2
$\begingroup$

Suppose $G$ is a finite $p$-group with odd $p$. Is it true, that $Aut(G)$ is abelian iff $G$ is cyclic?

When $G$ is cyclic, $Aut(G)$ is indeed abelian.

However, I do not know how to prove the statement that if $Aut(G)$ is abelian, then $G$ is cyclic. Nor do I possess any counterexamples.

The answer to the similar question about nilpotent groups is negative: When is the automorphism group of a finite $p$-group nilpotent?

Also, as any group with abelian automorphism group is metabelian, any $p$-group with abelian automorphism group is nilpotent of degree 2.

Any help will be appreciated.

$\endgroup$
  • 5
    $\begingroup$ There are nonabelian groups with abelian automorphism groups. See here A specific example is ${\mathtt{ SmallGroup}}(64,68)$, which has automorphism group elementary abelian of order $2^9$. $\endgroup$ – Derek Holt Sep 22 '18 at 13:17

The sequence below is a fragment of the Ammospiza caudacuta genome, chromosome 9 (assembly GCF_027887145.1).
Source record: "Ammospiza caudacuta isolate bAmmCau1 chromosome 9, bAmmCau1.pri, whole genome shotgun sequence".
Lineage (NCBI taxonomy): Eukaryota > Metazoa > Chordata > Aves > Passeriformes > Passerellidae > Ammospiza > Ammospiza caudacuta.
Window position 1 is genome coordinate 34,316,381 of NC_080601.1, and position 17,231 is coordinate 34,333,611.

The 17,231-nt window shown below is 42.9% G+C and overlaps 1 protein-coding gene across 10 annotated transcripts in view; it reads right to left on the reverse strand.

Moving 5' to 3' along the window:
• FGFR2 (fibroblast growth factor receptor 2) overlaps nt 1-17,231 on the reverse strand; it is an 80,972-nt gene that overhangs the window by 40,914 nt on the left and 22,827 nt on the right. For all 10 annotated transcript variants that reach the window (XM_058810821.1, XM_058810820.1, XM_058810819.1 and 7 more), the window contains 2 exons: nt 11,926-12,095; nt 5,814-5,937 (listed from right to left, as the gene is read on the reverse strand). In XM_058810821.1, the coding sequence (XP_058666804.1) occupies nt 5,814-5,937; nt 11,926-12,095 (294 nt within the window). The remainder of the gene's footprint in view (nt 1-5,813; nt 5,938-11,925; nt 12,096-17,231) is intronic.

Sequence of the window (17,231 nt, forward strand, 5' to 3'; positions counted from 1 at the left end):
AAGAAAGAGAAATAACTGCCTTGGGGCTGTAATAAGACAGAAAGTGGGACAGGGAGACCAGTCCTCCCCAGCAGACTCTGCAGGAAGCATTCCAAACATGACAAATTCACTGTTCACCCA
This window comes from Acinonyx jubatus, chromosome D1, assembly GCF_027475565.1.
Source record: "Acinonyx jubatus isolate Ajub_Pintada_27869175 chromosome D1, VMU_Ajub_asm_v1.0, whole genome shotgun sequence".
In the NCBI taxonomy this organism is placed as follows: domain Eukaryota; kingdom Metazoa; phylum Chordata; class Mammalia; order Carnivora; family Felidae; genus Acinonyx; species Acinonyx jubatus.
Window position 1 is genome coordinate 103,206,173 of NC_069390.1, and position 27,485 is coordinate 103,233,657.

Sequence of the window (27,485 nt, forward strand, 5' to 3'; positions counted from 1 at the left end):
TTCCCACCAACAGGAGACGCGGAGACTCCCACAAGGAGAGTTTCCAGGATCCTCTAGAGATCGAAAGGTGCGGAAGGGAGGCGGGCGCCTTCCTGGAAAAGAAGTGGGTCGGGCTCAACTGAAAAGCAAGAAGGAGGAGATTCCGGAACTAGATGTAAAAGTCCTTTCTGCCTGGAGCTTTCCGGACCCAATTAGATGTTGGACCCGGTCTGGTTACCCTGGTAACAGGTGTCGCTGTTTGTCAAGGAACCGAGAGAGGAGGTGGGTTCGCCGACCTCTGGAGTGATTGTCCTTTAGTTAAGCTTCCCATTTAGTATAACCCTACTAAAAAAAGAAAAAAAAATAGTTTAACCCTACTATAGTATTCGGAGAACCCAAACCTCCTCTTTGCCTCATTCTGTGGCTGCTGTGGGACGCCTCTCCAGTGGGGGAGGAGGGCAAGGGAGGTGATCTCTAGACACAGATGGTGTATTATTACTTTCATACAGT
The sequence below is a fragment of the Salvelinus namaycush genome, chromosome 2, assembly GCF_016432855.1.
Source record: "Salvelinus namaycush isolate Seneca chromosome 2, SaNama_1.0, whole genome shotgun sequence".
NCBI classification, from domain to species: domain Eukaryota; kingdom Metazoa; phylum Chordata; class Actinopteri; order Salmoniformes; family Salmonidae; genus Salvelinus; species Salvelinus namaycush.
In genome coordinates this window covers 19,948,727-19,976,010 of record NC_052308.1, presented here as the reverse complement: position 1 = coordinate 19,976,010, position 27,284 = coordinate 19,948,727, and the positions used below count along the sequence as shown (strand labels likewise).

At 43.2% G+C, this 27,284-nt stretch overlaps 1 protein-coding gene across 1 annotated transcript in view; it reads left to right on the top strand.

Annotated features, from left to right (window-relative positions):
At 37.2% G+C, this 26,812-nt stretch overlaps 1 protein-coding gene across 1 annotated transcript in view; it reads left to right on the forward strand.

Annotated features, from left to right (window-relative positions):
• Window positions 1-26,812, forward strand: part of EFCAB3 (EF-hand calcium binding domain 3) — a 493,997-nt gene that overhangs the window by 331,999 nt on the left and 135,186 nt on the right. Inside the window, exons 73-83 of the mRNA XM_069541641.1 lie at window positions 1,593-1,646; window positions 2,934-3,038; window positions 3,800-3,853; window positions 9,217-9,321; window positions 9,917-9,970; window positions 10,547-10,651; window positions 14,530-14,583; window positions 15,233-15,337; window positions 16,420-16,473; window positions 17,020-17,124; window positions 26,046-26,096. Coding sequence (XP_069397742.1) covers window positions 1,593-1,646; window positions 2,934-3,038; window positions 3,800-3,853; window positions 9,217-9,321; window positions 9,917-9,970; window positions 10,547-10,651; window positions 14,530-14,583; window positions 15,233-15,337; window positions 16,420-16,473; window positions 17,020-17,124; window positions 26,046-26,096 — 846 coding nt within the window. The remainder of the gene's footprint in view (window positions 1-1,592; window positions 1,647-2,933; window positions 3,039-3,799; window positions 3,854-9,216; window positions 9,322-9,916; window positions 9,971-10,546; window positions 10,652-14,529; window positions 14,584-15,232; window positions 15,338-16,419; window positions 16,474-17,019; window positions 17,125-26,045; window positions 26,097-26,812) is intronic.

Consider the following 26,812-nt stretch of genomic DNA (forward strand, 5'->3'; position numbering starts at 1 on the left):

3
$\begingroup$

$\newcommand{\Hom}[0]{\mathrm{Hom}}$$\newcommand{\Aut}[0]{\mathrm{Aut}}$$\newcommand{\Inn}[0]{\mathrm{Inn}}$As per your other question, the groups of this paper provide concrete examples of finite $p$-groups $G$ of nilpotence class $2$ such that $\Aut(G)$ is isomorphic to the additive group $\Hom(G/G', Z(G))$, and thus $\Aut(G)$ is abelian.

Note that if $G$ is a group such that $\Aut(G)$ is abelian, then so is $G/Z(G)$, as it is isomorphic to the subgroup $\Inn(G) \le \Aut(G)$ of the inner automorphisms of $G$. Thus $G$ is nilpotent, of nilpotence class at most $2$.

$\endgroup$
  • $\begingroup$ Could you please expand this answer so that it is more self-contained. What is the relevance of this "other" question, and what is in that paper. $\endgroup$ – quid Sep 22 '18 at 16:48
  • 1
    $\begingroup$ @quid The question from yesterday. $\endgroup$ – Dietrich Burde Sep 22 '18 at 18:11
  • 1
    $\begingroup$ @quid will edit as requested. $\endgroup$ – Andreas Caranti Sep 23 '18 at 17:26

Your Answer

By clicking “Post Your Answer”, you agree to our terms of service, privacy policy and cookie policy

Not the answer you're looking for? Browse other questions tagged or ask your own question.